Multi-faith Britain and family life : changing patterns of marriage, cohabitation, and divorce among different faith groups 1983–2005
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AbstractThe inclusion of a question on religious affiliation in the decennial census for England and Wales, and for Scotland, for the first time in 2001 acknowledged that adequate profiling and interpretation of the contemporary multi-cultural landscape of Britain depended as much upon mapping religious identity as upon charting ethnic origin. Taking marital status as a key indicator of family life and family values in Britain, this study draws on the British Social Attitudes Survey data, collected annually since 1983 (except for 1988 and 1992), in order to model the changing patterns of marriage, cohabitation, and divorce among the six faith groups identified on the census form (Buddhism, Christianity, Hinduism, Islam, Judaism, Sikhism). The analyses draw attention to the limitations of the data source (the small number of adherents to the minority faith groups), to the clear and complex associations between faith traditions and marital status, to the persistence of these associations across the period for which data are available, and to the way in which members of faith groups are following the liberalising trends prevalent among the religiously unaffiliated.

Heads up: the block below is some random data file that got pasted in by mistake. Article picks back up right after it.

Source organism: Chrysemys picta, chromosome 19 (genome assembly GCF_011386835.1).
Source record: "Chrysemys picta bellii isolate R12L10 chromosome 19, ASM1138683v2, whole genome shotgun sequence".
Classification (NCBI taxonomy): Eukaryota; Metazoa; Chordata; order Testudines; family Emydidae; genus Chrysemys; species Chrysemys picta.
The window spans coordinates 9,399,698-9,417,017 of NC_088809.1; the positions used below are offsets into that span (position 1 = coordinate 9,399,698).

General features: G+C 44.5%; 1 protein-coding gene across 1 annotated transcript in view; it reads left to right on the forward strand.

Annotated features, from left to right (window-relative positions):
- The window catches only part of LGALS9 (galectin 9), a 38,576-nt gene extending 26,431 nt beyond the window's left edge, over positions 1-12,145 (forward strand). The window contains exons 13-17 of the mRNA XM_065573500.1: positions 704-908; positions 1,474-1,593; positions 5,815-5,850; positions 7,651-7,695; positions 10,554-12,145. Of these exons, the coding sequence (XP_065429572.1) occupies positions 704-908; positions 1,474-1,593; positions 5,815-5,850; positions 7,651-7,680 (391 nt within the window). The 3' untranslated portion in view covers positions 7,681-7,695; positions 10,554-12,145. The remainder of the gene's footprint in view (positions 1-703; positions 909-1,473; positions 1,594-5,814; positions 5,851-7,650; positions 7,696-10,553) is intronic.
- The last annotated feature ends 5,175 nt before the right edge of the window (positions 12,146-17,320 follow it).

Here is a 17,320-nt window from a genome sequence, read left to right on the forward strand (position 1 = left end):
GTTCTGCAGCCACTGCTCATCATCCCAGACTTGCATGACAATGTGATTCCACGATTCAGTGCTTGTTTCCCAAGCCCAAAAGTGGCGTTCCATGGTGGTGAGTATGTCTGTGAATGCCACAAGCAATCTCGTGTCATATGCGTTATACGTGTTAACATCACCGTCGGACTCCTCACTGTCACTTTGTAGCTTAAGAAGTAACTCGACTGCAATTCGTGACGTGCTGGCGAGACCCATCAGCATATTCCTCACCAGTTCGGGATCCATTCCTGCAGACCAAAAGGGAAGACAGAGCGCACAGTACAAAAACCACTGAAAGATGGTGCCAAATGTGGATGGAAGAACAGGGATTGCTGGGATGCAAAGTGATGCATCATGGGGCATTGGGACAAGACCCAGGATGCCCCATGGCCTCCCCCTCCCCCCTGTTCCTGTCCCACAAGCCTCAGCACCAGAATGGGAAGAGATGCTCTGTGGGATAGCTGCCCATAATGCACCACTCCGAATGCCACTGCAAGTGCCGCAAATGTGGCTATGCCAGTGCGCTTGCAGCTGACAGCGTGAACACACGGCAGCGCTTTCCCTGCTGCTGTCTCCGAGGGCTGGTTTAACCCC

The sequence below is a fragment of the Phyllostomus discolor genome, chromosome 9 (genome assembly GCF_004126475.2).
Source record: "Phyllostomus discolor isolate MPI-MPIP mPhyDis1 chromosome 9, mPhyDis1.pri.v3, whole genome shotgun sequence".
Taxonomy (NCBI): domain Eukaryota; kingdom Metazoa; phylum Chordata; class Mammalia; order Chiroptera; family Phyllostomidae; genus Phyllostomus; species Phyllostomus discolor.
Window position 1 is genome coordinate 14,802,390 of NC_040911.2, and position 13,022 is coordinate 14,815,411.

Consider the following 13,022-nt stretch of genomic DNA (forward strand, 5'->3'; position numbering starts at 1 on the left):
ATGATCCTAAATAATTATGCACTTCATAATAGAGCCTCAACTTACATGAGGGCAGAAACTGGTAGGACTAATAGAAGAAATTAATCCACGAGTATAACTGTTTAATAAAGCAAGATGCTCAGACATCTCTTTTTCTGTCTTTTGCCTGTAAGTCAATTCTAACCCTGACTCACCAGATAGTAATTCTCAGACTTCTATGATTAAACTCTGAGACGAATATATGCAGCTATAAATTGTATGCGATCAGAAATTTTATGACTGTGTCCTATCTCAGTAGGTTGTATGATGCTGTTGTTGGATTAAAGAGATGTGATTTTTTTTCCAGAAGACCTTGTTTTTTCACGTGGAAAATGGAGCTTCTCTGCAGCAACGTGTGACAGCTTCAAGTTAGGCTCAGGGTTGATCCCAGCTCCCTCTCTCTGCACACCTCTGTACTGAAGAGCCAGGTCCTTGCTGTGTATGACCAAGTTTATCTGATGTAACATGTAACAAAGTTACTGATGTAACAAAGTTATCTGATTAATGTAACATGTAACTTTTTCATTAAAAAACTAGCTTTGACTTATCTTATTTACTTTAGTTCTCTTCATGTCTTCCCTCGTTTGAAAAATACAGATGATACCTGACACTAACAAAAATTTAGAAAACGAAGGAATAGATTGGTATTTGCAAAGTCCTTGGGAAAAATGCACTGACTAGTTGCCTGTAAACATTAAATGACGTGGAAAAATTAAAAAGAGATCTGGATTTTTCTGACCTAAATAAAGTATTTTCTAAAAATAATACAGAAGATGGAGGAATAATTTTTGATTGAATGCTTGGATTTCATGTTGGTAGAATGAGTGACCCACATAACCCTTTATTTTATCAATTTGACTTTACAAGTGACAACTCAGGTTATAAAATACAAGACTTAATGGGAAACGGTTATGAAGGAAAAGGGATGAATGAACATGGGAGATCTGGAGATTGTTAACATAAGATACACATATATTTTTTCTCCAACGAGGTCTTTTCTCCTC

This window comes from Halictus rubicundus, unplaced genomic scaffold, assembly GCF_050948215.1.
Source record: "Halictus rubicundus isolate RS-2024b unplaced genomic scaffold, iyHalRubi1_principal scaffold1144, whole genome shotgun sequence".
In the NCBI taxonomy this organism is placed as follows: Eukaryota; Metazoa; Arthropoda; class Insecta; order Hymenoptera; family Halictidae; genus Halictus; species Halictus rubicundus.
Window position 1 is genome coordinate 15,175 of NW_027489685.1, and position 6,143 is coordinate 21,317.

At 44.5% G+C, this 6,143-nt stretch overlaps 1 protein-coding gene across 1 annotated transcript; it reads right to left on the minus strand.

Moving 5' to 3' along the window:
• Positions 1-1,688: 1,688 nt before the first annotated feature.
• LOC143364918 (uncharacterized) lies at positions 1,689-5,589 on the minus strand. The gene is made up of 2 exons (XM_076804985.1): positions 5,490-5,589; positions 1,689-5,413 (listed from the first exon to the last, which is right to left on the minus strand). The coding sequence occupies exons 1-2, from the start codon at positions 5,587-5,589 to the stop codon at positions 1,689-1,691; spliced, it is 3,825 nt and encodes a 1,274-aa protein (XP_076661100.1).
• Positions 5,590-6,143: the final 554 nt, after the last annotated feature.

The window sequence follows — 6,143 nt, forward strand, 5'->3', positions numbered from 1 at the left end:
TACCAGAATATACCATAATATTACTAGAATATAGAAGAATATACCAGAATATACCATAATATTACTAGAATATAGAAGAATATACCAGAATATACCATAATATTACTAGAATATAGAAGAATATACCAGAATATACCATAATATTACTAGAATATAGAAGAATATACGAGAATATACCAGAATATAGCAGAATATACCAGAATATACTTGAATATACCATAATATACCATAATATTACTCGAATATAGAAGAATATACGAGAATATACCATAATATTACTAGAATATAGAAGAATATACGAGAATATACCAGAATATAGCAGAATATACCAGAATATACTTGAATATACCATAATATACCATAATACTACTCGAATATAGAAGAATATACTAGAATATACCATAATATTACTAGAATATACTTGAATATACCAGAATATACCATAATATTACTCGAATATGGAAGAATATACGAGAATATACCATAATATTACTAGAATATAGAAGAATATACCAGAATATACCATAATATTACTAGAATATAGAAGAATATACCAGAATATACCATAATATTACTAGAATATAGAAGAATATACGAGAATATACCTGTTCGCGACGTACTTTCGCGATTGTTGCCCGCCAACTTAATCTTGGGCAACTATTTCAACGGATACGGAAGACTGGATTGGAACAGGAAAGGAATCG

Francis, Leslie J., Williams, Emyr and Village, Andrew. (2011) Multi-faith Britain and family life : changing patterns of marriage, cohabitation, and divorce among different faith groups 1983–2005. Journal of Contemporary Religion, Vol.26 (No.1). pp. 33-41. ISSN 1353-7903